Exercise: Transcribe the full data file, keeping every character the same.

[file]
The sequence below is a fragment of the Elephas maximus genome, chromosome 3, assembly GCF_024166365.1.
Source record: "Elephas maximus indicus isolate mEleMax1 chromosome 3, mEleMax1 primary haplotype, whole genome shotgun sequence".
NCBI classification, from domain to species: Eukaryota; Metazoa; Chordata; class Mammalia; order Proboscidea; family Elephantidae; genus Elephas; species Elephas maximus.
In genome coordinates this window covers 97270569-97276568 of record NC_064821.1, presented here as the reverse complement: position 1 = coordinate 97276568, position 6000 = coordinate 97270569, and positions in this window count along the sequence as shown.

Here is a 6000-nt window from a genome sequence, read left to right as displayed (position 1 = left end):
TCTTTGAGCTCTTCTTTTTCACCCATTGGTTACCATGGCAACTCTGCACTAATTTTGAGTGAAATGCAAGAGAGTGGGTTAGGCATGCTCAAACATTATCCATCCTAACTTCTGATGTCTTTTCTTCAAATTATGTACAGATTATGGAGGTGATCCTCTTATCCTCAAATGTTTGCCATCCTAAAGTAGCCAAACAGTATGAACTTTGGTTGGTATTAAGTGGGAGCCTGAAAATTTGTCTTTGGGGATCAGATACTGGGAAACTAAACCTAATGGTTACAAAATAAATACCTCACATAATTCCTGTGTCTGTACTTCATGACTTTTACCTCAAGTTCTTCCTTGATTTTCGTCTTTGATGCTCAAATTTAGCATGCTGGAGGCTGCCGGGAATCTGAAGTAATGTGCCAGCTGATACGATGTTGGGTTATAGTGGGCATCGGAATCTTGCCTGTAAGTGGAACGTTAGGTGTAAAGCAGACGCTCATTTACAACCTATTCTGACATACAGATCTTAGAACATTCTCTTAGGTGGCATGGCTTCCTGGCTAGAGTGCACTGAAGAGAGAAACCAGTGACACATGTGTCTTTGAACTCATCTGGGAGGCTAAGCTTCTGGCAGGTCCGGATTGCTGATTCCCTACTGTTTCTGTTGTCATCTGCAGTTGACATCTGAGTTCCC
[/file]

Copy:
The sequence below is a fragment of the Elephas maximus genome, chromosome 3, assembly GCF_024166365.1.
Source record: "Elephas maximus indicus isolate mEleMax1 chromosome 3, mEleMax1 primary haplotype, whole genome shotgun sequence".
NCBI classification, from domain to species: Eukaryota; Metazoa; Chordata; class Mammalia; order Proboscidea; family Elephantidae; genus Elephas; species Elephas maximus.
In genome coordinates this window covers 97270569-97276568 of record NC_064821.1, presented here as the reverse complement: position 1 = coordinate 97276568, position 6000 = coordinate 97270569, and positions in this window count along the sequence as shown.

Here is a 6000-nt window from a genome sequence, read left to right as displayed (position 1 = left end):
TCTTTGAGCTCTTCTTTTTCACCCATTGGTTACCATGGCAACTCTGCACTAATTTTGAGTGAAATGCAAGAGAGTGGGTTAGGCATGCTCAAACATTATCCATCCTAACTTCTGATGTCTTTTCTTCAAATTATGTACAGATTATGGAGGTGATCCTCTTATCCTCAAATGTTTGCCATCCTAAAGTAGCCAAACAGTATGAACTTTGGTTGGTATTAAGTGGGAGCCTGAAAATTTGTCTTTGGGGATCAGATACTGGGAAACTAAACCTAATGGTTACAAAATAAATACCTCACATAATTCCTGTGTCTGTACTTCATGACTTTTACCTCAAGTTCTTCCTTGATTTTCGTCTTTGATGCTCAAATTTAGCATGCTGGAGGCTGCCGGGAATCTGAAGTAATGTGCCAGCTGATACGATGTTGGGTTATAGTGGGCATCGGAATCTTGCCTGTAAGTGGAACGTTAGGTGTAAAGCAGACGCTCATTTACAACCTATTCTGACATACAGATCTTAGAACATTCTCTTAGGTGGCATGGCTTCCTGGCTAGAGTGCACTGAAGAGAGAAACCAGTGACACATGTGTCTTTGAACTCATCTGGGAGGCTAAGCTTCTGGCAGGTCCGGATTGCTGATTCCCTACTGTTTCTGTTGTCATCTGCAGTTGACATCTGAGTTCCC